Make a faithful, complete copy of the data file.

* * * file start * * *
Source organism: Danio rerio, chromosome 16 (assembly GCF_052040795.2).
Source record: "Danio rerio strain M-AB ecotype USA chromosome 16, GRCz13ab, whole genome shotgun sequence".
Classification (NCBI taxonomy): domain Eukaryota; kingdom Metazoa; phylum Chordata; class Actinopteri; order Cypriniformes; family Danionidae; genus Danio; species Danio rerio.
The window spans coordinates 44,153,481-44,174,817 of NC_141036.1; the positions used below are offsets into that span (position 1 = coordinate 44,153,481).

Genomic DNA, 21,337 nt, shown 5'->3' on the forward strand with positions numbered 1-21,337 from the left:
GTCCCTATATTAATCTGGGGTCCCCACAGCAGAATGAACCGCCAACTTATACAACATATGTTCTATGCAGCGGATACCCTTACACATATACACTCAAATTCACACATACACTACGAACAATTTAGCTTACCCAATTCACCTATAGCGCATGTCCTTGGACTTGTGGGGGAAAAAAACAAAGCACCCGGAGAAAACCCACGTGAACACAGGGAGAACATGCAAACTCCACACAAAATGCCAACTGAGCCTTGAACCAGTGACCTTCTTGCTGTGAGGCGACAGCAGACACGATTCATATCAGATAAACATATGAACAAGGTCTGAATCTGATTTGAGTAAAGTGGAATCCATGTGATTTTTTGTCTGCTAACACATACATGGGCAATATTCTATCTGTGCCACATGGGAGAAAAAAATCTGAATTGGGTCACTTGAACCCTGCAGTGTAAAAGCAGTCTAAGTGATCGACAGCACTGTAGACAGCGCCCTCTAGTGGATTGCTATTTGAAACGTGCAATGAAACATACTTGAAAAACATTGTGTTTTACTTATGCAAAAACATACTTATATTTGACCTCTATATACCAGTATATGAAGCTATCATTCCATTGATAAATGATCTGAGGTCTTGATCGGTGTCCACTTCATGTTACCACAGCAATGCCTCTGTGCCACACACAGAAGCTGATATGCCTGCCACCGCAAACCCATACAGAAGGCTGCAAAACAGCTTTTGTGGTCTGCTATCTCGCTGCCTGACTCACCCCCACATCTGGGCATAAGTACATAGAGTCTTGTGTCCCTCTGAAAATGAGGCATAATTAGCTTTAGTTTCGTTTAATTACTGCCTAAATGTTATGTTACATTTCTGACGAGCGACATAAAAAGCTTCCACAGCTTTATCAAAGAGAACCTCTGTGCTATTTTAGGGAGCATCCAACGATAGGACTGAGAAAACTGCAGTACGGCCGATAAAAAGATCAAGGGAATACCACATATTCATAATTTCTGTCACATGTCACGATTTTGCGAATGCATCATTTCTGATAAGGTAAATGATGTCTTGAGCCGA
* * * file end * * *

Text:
Source organism: Danio rerio, chromosome 16 (assembly GCF_052040795.2).
Source record: "Danio rerio strain M-AB ecotype USA chromosome 16, GRCz13ab, whole genome shotgun sequence".
Classification (NCBI taxonomy): domain Eukaryota; kingdom Metazoa; phylum Chordata; class Actinopteri; order Cypriniformes; family Danionidae; genus Danio; species Danio rerio.
The window spans coordinates 44,153,481-44,174,817 of NC_141036.1; the positions used below are offsets into that span (position 1 = coordinate 44,153,481).

Genomic DNA, 21,337 nt, shown 5'->3' on the forward strand with positions numbered 1-21,337 from the left:
GTCCCTATATTAATCTGGGGTCCCCACAGCAGAATGAACCGCCAACTTATACAACATATGTTCTATGCAGCGGATACCCTTACACATATACACTCAAATTCACACATACACTACGAACAATTTAGCTTACCCAATTCACCTATAGCGCATGTCCTTGGACTTGTGGGGGAAAAAAACAAAGCACCCGGAGAAAACCCACGTGAACACAGGGAGAACATGCAAACTCCACACAAAATGCCAACTGAGCCTTGAACCAGTGACCTTCTTGCTGTGAGGCGACAGCAGACACGATTCATATCAGATAAACATATGAACAAGGTCTGAATCTGATTTGAGTAAAGTGGAATCCATGTGATTTTTTGTCTGCTAACACATACATGGGCAATATTCTATCTGTGCCACATGGGAGAAAAAAATCTGAATTGGGTCACTTGAACCCTGCAGTGTAAAAGCAGTCTAAGTGATCGACAGCACTGTAGACAGCGCCCTCTAGTGGATTGCTATTTGAAACGTGCAATGAAACATACTTGAAAAACATTGTGTTTTACTTATGCAAAAACATACTTATATTTGACCTCTATATACCAGTATATGAAGCTATCATTCCATTGATAAATGATCTGAGGTCTTGATCGGTGTCCACTTCATGTTACCACAGCAATGCCTCTGTGCCACACACAGAAGCTGATATGCCTGCCACCGCAAACCCATACAGAAGGCTGCAAAACAGCTTTTGTGGTCTGCTATCTCGCTGCCTGACTCACCCCCACATCTGGGCATAAGTACATAGAGTCTTGTGTCCCTCTGAAAATGAGGCATAATTAGCTTTAGTTTCGTTTAATTACTGCCTAAATGTTATGTTACATTTCTGACGAGCGACATAAAAAGCTTCCACAGCTTTATCAAAGAGAACCTCTGTGCTATTTTAGGGAGCATCCAACGATAGGACTGAGAAAACTGCAGTACGGCCGATAAAAAGATCAAGGGAATACCACATATTCATAATTTCTGTCACATGTCACGATTTTGCGAATGCATCATTTCTGATAAGGTAAATGATGTCTTGAGCCGA